Critic Spotlight: July 2020
Chicago critic, improv performer and teacher at Second City
Outlets: Freelance; her work has appeared in Chicagoland Musical Theatre, Chicago Reader, Chicago Sun-Times, Rescripted, New City and Windy City Times.
What drew you to criticism?
When the Hedy Weiss story happened with Pass Over, the Chicago Theater Accountability Coalition called for new critics to review the play Little Fish. About 20 people interested in being critics came out. Around that same time, I had written my first musical (Choice: The Musical, a show about abortion), and Chicagoland Musical theater came and reviewed it. When they saw I had published a review of Little Fish, they said, “Hey, would you be interested in writing for us?”
How does your improv career inform your criticism?
I can see things from both sides. I know what it feels like to be on the stage and try your best, putting it all out there for someone else to criticize. I hope most critics have had the experience of being onstage with something they’ve created at least once, because there is a certain level of vulnerability to it. Without that, it would be hard to really honor what the actors are doing. I also have a degree in fashion design and used to do costumes, giving me an appreciation for the hard work, little pay, and all the nuts and bolts of what goes on behind the scenes.
What do you see as the role of the critic in theater today?
I think it has to change and adapt. There’s a pandemic going on and a major social justice movement affecting our role, which I think right now is documenting how theaters are changing and what things are people trying. We need less of a critical eye. It’s not important to say things like, “The Zoom didn’t work on that one” when these theaters are trying this out of desperation to save their season, and are worried about the whole future of this art form.
Assuming the art form does survive it, what do you think those theaters that make it through will or should take from all of this?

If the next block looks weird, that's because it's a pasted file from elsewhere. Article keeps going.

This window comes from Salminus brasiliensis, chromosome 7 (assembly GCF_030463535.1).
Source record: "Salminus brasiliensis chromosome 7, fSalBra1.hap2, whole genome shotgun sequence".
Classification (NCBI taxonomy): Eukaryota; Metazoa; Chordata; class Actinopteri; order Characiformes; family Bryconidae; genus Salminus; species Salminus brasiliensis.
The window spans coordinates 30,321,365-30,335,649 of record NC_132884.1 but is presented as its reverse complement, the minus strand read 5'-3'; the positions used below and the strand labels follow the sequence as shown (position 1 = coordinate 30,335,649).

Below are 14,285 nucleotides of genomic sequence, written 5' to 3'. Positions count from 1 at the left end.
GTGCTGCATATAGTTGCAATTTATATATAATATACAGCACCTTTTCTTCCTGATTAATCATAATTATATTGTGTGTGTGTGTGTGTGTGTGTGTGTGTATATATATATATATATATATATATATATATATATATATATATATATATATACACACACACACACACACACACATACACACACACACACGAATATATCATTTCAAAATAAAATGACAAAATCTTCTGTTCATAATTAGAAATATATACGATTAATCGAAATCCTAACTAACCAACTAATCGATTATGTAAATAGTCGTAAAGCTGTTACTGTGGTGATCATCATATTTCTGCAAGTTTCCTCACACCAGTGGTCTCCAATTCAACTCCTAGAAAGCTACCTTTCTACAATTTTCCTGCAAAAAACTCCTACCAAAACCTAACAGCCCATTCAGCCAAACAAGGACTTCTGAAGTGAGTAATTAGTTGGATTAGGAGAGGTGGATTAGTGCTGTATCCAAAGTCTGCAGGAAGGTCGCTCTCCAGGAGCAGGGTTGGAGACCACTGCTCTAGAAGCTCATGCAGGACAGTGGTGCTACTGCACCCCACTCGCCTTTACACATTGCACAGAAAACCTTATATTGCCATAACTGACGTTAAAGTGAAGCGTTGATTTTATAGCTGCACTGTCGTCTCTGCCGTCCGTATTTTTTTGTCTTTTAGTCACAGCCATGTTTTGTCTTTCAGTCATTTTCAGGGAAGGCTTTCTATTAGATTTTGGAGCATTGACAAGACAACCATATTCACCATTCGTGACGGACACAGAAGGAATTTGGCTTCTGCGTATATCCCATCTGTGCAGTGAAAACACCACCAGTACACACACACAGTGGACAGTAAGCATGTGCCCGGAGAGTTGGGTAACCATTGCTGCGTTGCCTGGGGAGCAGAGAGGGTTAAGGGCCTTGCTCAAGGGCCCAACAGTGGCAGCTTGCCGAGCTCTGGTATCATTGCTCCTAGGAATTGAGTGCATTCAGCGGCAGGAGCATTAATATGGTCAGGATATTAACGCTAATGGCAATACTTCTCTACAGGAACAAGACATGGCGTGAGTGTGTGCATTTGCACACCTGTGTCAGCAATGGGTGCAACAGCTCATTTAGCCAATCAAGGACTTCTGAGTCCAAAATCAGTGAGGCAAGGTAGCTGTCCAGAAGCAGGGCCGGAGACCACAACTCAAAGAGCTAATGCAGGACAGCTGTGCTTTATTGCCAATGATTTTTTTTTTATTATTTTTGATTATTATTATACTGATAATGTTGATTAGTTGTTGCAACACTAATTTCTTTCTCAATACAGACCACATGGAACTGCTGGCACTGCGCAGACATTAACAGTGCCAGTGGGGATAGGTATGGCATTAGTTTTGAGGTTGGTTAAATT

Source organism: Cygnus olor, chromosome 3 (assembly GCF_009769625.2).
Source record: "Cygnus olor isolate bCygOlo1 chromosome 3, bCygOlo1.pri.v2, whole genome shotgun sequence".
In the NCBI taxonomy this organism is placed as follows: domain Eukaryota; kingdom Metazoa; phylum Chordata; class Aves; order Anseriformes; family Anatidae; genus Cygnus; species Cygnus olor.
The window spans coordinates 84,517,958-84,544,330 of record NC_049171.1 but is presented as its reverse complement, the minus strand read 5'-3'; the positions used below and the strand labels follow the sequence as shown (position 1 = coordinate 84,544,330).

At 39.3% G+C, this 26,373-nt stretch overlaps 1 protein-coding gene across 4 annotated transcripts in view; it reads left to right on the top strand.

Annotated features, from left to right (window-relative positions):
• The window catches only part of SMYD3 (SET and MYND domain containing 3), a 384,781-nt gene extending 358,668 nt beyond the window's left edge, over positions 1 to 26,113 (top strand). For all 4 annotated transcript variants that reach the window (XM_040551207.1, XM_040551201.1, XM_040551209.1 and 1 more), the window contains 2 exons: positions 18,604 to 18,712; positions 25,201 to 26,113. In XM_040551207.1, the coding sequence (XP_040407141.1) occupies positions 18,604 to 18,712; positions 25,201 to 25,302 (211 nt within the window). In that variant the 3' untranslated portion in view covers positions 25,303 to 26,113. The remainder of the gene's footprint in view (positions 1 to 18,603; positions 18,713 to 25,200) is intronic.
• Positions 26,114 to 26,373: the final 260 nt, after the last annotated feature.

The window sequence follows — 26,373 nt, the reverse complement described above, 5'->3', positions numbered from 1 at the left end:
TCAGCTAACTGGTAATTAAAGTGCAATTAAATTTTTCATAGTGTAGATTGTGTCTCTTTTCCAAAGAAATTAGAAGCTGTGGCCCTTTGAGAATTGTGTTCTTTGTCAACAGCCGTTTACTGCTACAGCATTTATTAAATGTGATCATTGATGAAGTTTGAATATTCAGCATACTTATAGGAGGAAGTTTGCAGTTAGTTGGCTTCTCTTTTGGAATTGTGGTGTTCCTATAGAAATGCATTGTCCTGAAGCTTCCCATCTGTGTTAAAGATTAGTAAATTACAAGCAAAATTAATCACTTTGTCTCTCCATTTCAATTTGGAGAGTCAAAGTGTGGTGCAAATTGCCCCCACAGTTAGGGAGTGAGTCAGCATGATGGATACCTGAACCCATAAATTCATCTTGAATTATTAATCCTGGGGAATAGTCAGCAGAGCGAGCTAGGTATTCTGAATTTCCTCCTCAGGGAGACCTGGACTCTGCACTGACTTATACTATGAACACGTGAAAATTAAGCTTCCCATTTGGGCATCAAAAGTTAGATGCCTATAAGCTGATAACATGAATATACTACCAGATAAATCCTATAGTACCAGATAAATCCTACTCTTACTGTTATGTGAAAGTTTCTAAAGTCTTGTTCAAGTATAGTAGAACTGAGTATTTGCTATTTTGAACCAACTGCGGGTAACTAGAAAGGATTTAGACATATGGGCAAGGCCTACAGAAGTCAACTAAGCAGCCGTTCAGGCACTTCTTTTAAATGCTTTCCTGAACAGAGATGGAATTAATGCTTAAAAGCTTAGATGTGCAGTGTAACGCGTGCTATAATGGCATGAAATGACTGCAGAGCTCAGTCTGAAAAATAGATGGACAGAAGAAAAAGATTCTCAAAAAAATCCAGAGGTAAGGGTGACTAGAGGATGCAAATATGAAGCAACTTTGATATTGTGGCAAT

Obviously an appreciation for life, but really the need to save for a rainy day. Theaters are always scrappy and hand-to-mouth, but now we know pandemics can happen—a new thing in our reality—and theaters have to ask themselves if they can survive for more than a month or two without income.
Could you talk a bit about the crap that is going on at iO and Second City?
Most theaters are run with cliques of good friends who came up through the industry together; they think like each other and have a vested interest in being there for each other and having each other’s back. That can be a good thing, but it’s a bad thing when there is something really serious that needs to be changed. It’s hard to survive with a closed system when you have things like racism, sexual abuse, sexism, homophobia, all of these issues that require handling with sensitivity, which theaters are now grappling with. It’s a sad situation, but it’s also a hopeful one because now we have this moment of transformation when we can break open the system and take care of what needs to be taken care of and move forward into positivity.
What do you look forward to the most when you see a show?
I like the element of surprise. Unless it is a show I have no background in, like something about Russian history where I’m totally out of my depth, I’m not going to go out of my way to do a lot of research before I see it. I really want to experience like any other audience member and feel like the story is just unfolding around me. I love it when my editor sends me an assignment that might not be something I would pick on my own, left to my own devices, and being so pleasantly surprised almost every time.
Do you have a favorite show, one you’d always try to see a new production of?
One of the ones I have always loved is (and this is probably a cliché) is West Side Story. It’s a problematic show, but I love it so much. I love the music and I especially love the choreography, which is just amazing and really beautiful.
One piece of which you are particularly proud:
Reviewing While Black at Sundance— interviewed by Karen Topham, member, ATCA Diversity & Inclusion Committee